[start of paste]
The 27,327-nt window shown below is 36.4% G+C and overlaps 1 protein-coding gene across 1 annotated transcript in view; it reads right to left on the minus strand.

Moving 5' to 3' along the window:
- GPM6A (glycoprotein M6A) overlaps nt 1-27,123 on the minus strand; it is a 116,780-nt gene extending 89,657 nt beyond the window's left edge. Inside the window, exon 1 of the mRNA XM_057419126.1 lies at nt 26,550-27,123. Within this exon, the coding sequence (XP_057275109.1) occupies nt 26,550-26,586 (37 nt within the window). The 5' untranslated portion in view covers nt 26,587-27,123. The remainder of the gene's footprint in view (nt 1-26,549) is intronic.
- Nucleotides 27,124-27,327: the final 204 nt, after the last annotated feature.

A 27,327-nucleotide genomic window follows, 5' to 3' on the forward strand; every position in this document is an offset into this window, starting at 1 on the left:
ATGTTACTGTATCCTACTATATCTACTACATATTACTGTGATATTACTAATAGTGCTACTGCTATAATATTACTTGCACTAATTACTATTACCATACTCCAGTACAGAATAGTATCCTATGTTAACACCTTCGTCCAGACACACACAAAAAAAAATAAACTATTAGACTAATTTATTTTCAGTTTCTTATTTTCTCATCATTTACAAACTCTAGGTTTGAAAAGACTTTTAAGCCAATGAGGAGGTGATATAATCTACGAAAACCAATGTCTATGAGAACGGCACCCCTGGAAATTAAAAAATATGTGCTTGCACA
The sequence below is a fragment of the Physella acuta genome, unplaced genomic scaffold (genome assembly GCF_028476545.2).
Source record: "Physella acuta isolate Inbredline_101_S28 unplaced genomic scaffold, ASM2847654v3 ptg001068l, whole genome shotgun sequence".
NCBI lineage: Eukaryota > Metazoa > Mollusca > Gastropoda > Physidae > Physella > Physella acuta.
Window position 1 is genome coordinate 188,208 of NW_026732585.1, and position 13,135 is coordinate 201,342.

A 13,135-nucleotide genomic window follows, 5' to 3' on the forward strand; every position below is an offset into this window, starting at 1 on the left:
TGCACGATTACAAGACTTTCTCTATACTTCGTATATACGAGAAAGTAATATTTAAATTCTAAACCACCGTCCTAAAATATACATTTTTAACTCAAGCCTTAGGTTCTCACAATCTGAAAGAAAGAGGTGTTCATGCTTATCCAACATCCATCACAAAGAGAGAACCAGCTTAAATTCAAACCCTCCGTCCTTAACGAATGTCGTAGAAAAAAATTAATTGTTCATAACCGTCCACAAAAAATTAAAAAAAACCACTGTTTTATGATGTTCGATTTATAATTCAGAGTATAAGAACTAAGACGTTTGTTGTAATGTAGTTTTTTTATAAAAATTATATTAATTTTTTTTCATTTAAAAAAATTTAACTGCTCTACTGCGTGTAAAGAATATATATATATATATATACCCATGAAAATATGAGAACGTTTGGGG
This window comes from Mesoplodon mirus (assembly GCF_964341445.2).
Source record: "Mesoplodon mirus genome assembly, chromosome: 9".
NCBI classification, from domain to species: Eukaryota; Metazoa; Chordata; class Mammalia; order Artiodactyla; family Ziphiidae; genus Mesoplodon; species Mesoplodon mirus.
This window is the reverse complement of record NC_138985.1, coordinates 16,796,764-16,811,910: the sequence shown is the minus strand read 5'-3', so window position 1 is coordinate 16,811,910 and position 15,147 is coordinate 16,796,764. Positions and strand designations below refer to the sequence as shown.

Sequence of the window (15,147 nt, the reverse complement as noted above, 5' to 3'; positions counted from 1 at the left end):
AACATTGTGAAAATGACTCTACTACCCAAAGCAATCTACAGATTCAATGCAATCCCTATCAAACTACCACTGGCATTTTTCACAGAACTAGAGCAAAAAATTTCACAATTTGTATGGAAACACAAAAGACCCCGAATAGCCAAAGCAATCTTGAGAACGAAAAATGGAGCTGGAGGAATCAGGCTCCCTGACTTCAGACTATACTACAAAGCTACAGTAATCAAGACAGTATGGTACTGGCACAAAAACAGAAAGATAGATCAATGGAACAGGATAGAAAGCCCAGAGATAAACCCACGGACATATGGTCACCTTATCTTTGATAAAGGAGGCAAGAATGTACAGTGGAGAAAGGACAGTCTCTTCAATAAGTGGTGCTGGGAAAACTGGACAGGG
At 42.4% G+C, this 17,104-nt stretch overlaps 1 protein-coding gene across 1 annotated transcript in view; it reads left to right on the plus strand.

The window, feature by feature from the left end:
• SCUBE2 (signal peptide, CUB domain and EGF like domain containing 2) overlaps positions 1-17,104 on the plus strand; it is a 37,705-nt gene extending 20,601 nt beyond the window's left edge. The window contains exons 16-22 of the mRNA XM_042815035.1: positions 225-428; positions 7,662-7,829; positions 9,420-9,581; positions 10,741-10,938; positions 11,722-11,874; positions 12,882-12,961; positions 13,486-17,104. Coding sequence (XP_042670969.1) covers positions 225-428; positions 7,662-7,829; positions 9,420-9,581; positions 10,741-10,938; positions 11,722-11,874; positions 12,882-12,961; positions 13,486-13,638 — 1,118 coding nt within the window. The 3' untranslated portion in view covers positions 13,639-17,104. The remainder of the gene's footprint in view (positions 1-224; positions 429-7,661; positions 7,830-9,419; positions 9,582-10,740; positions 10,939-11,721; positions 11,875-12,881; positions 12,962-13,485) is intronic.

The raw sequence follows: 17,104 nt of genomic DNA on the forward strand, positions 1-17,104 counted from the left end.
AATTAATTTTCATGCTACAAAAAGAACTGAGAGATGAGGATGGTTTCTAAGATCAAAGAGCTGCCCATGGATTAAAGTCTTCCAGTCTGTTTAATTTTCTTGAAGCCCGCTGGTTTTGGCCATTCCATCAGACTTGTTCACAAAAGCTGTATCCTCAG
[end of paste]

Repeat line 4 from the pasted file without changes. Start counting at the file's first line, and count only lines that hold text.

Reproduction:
- Nucleotides 27,124-27,327: the final 204 nt, after the last annotated feature.